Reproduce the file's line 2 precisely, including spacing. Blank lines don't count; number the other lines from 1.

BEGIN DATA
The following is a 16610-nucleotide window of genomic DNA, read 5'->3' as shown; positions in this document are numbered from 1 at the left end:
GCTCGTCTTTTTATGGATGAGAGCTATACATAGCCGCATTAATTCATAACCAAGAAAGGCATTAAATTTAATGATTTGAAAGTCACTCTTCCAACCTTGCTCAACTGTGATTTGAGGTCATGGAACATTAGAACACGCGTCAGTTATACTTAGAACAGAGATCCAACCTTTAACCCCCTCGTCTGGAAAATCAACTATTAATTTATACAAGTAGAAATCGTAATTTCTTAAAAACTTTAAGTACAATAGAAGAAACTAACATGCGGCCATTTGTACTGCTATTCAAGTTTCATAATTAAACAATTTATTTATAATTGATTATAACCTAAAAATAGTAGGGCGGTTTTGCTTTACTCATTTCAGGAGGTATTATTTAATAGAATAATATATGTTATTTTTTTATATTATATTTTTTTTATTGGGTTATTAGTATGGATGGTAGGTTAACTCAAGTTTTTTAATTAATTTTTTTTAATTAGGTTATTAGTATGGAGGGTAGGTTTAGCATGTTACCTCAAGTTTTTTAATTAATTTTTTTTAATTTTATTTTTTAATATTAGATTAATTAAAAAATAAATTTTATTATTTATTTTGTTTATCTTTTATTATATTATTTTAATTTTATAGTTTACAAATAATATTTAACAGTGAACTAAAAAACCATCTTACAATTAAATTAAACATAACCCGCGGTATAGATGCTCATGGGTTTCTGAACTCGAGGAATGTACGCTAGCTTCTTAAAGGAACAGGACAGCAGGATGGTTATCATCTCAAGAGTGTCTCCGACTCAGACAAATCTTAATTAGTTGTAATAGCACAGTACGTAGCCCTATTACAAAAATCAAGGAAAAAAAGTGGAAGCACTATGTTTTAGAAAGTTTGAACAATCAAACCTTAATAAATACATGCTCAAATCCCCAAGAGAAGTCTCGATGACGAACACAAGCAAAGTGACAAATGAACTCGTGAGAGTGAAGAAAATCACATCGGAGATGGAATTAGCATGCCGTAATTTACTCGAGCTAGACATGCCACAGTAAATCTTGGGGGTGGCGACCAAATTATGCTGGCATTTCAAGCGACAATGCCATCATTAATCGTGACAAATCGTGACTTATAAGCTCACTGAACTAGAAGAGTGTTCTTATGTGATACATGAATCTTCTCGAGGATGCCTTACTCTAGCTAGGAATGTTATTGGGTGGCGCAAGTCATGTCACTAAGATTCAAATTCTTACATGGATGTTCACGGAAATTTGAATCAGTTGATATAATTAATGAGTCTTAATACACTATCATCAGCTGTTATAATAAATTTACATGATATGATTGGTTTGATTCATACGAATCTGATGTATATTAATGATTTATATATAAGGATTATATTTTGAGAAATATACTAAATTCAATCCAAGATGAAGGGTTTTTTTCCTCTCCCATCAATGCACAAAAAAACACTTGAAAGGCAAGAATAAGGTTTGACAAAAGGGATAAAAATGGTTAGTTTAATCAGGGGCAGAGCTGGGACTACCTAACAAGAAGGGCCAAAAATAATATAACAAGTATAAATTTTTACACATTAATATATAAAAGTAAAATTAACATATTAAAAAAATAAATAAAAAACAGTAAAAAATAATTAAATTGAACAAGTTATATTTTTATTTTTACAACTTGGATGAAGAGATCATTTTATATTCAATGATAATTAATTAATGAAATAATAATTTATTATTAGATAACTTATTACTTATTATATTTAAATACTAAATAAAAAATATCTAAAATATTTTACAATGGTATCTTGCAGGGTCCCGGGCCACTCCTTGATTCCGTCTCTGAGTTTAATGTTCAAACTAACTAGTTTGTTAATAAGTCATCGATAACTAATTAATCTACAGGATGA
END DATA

GCTCGTCTTTTTATGGATGAGAGCTATACATAGCCGCATTAATTCATAACCAAGAAAGGCATTAAATTTAATGATTTGAAAGTCACTCTTCCAACCTTGCTCAACTGTGATTTGAGGTCATGGAACATTAGAACACGCGTCAGTTATACTTAGAACAGAGATCCAACCTTTAACCCCCTCGTCTGGAAAATCAACTATTAATTTATACAAGTAGAAATCGTAATTTCTTAAAAACTTTAAGTACAATAGAAGAAACTAACATGCGGCCATTTGTACTGCTATTCAAGTTTCATAATTAAACAATTTATTTATAATTGATTATAACCTAAAAATAGTAGGGCGGTTTTGCTTTACTCATTTCAGGAGGTATTATTTAATAGAATAATATATGTTATTTTTTTATATTATATTTTTTTTATTGGGTTATTAGTATGGATGGTAGGTTAACTCAAGTTTTTTAATTAATTTTTTTTAATTAGGTTATTAGTATGGAGGGTAGGTTTAGCATGTTACCTCAAGTTTTTTAATTAATTTTTTTTAATTTTATTTTTTAATATTAGATTAATTAAAAAATAAATTTTATTATTTATTTTGTTTATCTTTTATTATATTATTTTAATTTTATAGTTTACAAATAATATTTAACAGTGAACTAAAAAACCATCTTACAATTAAATTAAACATAACCCGCGGTATAGATGCTCATGGGTTTCTGAACTCGAGGAATGTACGCTAGCTTCTTAAAGGAACAGGACAGCAGGATGGTTATCATCTCAAGAGTGTCTCCGACTCAGACAAATCTTAATTAGTTGTAATAGCACAGTACGTAGCCCTATTACAAAAATCAAGGAAAAAAAGTGGAAGCACTATGTTTTAGAAAGTTTGAACAATCAAACCTTAATAAATACATGCTCAAATCCCCAAGAGAAGTCTCGATGACGAACACAAGCAAAGTGACAAATGAACTCGTGAGAGTGAAGAAAATCACATCGGAGATGGAATTAGCATGCCGTAATTTACTCGAGCTAGACATGCCACAGTAAATCTTGGGGGTGGCGACCAAATTATGCTGGCATTTCAAGCGACAATGCCATCATTAATCGTGACAAATCGTGACTTATAAGCTCACTGAACTAGAAGAGTGTTCTTATGTGATACATGAATCTTCTCGAGGATGCCTTACTCTAGCTAGGAATGTTATTGGGTGGCGCAAGTCATGTCACTAAGATTCAAATTCTTACATGGATGTTCACGGAAATTTGAATCAGTTGATATAATTAATGAGTCTTAATACACTATCATCAGCTGTTATAATAAATTTACATGATATGATTGGTTTGATTCATACGAATCTGATGTATATTAATGATTTATATATAAGGATTATATTTTGAGAAATATACTAAATTCAATCCAAGATGAAGGGTTTTTTTCCTCTCCCATCAATGCACAAAAAAACACTTGAAAGGCAAGAATAAGGTTTGACAAAAGGGATAAAAATGGTTAGTTTAATCAGGGGCAGAGCTGGGACTACCTAACAAGAAGGGCCAAAAATAATATAACAAGTATAAATTTTTACACATTAATATATAAAAGTAAAATTAACATATTAAAAAAATAAATAAAAAACAGTAAAAAATAATTAAATTGAACAAGTTATATTTTTATTTTTACAACTTGGATGAAGAGATCATTTTATATTCAATGATAATTAATTAATGAAATAATAATTTATTATTAGATAACTTATTACTTATTATATTTAAATACTAAATAAAAAATATCTAAAATATTTTACAATGGTATCTTGCAGGGTCCCGGGCCACTCCTTGATTCCGTCTCTGAGTTTAATGTTCAAACTAACTAGTTTGTTAATAAGTCATCGATAACTAATTAATCTACAGGATGA